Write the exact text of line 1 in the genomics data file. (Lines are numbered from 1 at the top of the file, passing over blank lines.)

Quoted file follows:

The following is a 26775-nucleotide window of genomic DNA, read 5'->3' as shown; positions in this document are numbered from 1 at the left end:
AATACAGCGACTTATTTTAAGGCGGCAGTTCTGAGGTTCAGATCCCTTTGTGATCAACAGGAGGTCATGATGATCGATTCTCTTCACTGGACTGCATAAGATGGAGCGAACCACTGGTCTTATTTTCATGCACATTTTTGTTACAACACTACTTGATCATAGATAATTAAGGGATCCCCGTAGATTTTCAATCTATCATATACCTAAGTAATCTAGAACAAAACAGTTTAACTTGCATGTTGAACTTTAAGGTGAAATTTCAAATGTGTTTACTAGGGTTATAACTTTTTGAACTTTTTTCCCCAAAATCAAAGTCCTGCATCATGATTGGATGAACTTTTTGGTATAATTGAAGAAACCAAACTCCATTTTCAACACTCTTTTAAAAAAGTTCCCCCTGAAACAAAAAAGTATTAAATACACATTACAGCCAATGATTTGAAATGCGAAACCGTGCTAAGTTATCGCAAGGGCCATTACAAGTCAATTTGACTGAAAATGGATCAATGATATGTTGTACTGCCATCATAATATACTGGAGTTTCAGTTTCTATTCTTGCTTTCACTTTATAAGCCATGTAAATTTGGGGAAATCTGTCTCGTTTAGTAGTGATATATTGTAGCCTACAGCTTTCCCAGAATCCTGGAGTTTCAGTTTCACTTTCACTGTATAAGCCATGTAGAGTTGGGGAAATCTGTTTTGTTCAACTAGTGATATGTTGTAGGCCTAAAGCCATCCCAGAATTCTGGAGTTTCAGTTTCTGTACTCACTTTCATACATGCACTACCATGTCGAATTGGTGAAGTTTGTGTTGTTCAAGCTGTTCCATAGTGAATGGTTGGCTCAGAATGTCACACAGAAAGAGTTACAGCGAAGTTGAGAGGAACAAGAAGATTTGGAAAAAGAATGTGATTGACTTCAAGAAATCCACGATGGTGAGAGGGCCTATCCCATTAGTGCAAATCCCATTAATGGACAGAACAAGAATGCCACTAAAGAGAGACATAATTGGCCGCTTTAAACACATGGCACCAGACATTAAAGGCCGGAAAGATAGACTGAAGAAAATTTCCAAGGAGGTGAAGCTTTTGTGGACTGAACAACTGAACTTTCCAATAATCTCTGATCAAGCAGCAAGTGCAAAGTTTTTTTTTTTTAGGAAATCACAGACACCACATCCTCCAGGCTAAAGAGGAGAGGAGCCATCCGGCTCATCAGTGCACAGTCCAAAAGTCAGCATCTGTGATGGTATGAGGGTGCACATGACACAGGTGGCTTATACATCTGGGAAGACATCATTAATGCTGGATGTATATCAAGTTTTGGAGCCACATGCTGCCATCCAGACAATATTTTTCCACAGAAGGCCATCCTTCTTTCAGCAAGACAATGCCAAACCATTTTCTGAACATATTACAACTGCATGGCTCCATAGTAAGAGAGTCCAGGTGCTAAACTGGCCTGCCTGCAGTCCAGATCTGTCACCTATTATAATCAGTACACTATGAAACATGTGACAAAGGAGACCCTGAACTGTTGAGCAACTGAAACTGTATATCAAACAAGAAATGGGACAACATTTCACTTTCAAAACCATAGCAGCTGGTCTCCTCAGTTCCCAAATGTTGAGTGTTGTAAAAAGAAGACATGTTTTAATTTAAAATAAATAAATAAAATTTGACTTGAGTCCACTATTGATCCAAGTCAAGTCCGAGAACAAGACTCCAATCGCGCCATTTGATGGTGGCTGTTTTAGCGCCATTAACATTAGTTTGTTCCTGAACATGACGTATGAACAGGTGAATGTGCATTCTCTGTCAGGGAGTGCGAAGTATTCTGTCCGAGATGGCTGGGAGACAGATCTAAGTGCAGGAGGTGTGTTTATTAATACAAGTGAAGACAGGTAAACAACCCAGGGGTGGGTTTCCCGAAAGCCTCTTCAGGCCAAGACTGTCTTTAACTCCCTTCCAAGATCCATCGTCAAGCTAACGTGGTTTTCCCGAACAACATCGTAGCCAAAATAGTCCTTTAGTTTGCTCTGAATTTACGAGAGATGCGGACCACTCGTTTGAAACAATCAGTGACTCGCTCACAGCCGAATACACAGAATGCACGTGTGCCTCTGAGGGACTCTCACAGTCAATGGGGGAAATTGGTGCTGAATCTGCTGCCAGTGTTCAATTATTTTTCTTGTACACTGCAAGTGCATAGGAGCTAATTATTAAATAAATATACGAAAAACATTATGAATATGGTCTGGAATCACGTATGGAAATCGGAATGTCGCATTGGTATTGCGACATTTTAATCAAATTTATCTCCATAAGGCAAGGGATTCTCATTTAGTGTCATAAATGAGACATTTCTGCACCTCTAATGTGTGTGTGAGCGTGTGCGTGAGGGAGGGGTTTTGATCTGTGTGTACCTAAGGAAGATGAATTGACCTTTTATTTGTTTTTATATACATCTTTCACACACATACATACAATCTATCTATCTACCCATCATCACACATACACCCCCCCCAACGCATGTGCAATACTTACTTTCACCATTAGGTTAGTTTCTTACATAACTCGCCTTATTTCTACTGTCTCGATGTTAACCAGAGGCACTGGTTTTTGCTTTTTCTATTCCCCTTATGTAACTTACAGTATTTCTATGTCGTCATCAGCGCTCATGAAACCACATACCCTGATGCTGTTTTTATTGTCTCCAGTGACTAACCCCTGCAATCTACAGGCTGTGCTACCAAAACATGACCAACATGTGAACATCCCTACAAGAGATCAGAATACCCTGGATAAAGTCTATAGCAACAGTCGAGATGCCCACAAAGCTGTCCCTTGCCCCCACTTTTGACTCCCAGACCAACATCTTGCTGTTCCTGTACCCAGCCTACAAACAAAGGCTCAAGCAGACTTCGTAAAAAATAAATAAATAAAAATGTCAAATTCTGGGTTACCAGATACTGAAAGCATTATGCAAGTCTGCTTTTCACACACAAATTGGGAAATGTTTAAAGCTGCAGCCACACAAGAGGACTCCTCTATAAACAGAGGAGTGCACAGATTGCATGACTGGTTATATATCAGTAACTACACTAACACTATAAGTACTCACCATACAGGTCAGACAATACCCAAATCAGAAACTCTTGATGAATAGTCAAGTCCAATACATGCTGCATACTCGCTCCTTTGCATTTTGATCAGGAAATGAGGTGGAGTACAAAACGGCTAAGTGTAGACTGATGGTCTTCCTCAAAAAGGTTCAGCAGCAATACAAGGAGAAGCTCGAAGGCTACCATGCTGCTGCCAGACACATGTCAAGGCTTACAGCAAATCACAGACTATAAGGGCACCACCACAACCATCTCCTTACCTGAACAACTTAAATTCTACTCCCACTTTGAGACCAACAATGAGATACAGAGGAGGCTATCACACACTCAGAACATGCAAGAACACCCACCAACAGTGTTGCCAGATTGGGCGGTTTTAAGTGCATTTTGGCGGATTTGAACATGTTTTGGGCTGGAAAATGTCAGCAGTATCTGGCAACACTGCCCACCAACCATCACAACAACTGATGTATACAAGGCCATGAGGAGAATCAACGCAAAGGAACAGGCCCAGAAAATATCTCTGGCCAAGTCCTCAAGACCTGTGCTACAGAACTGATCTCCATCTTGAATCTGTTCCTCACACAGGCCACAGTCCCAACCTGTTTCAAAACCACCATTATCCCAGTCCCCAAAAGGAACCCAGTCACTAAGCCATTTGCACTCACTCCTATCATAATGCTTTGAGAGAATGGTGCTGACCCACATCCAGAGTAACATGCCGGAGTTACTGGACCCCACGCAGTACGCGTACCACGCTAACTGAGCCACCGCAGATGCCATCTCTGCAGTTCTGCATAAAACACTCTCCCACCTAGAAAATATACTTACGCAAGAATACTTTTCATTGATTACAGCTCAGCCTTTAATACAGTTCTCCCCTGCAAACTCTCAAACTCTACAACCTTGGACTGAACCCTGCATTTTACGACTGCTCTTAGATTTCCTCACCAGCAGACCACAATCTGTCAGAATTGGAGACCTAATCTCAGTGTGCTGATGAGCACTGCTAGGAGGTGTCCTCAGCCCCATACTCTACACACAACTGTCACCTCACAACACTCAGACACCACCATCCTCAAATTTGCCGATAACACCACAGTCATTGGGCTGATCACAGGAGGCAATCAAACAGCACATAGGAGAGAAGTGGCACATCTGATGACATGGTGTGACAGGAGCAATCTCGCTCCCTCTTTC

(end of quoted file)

The following is a 26775-nucleotide window of genomic DNA, read 5'->3' as shown; positions in this document are numbered from 1 at the left end: